Blue Rams Hard to Find???
I have called a number of stores in my area (LA/Orange County) and NONE have Blue Rams.
The best answer I get is "maybe in the future" or "you can special order them".
Seems odd for such a nice looking fish. Are these just not as popular as I would think?
I have found 1 store that has Bolivian Rams, but not Blue. (want to find a friend or two for my Discus)
Of course, keep in mind that out of the 30 stores I have called, they were only tropical fish stores (no Petco's Petsmarts, etc)...
What's the deal?
Anyone in the area know where to get some nice specimens?
You could order them online if you want them that bad....
(lol...it's the opposite for me...Nobody carrys Bolivian Rams and EVERYONE carrys Blue Rams.)
Re: Blue Rams Hard to Find???
Ryan, it depends on how you care for the wild-caught blue rams. True that they can be a little more sensitive than the captive-bred ones but all depends on how you care for them. My F1 GBRs are far too hardy despite the fact that I had several disease outbreaks last year along with disastrous CO2 leaks.
A store not even listed in the yellow pages....just saw the sign and went in. Not the cleanest in town, but a tank full of Blue Rams (about 50 or so in a 20 gallon).
I picked the healthiest male and female, and if they turn out to be good tankmates with my discus, I may buy two more.....though they did seem to be aggressive in the tank, I hope it was from overcrowding. I can't tolerate any problems with my discus, they come first.
"many people dont like the wild-caught ones since its not good for our eco-system and they arent as hardy."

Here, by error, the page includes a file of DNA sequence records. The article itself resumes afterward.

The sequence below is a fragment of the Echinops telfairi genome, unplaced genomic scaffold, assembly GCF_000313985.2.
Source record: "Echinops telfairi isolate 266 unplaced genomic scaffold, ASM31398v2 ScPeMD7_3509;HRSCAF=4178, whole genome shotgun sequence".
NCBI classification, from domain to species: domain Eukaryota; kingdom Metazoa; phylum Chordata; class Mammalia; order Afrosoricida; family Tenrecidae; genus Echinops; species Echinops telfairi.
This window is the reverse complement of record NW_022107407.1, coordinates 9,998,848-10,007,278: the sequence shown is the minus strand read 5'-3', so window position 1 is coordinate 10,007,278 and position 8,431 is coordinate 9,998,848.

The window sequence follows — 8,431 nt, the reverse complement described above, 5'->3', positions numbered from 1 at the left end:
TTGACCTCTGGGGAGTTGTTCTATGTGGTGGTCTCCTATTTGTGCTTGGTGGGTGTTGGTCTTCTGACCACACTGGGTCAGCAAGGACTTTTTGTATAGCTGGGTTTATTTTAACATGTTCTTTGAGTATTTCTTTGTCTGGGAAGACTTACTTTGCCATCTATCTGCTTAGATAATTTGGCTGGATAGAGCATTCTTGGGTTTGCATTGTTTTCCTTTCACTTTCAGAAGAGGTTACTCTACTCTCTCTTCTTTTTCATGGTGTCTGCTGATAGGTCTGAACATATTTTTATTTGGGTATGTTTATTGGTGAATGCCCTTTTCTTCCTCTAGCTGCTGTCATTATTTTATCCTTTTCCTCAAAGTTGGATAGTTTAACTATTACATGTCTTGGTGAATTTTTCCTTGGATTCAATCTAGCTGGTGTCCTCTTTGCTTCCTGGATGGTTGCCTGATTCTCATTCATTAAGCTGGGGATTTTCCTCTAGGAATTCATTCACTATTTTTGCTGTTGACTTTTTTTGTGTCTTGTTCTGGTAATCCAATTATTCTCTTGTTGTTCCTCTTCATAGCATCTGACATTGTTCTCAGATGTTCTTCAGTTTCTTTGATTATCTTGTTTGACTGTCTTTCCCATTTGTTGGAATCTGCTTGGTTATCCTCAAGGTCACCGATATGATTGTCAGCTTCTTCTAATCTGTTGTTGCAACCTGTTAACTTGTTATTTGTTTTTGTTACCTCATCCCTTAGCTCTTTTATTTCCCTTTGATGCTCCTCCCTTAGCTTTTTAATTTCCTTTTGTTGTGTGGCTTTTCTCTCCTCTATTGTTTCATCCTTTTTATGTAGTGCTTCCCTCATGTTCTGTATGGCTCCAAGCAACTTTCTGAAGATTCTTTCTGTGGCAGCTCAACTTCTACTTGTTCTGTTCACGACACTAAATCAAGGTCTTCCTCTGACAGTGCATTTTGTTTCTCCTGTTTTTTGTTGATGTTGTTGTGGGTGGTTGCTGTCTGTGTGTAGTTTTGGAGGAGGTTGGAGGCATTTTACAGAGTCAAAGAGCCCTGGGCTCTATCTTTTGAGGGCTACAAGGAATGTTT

Actually, I hear that most blue rams are caught after the flood waters subside and leave small pools and puddles with trapped rams in them. If these fish weren't caught, they'd either die in the pool when it dried up or be eaten by some other critter. They are also a short lived species that reach sexual maturity fast, so capturing the easily caught rams doesn't have a detrimental effect on the natural population, there are plenty more to breed in the larger rivers. It's actually probably closer to the situation with Cardinal Tetras where the aquarium industry is giving the local people a financial incentive to keep their land and waterways in their natural state. Many people just assume that catching wild fish for the hobby is not good for the environment, but that's not always the case. It's actually the exact opposite when it comes to Cardinal Tetras, so don't feel guilty buying wild Cardinals (also another good companion for discus, usually), you're actually supporting efforts to keep their natural environment intact! Please note that this is very species specific and for some species like the bala shark, the aquarium industry has had a very negative impact on its numbers in the wild.
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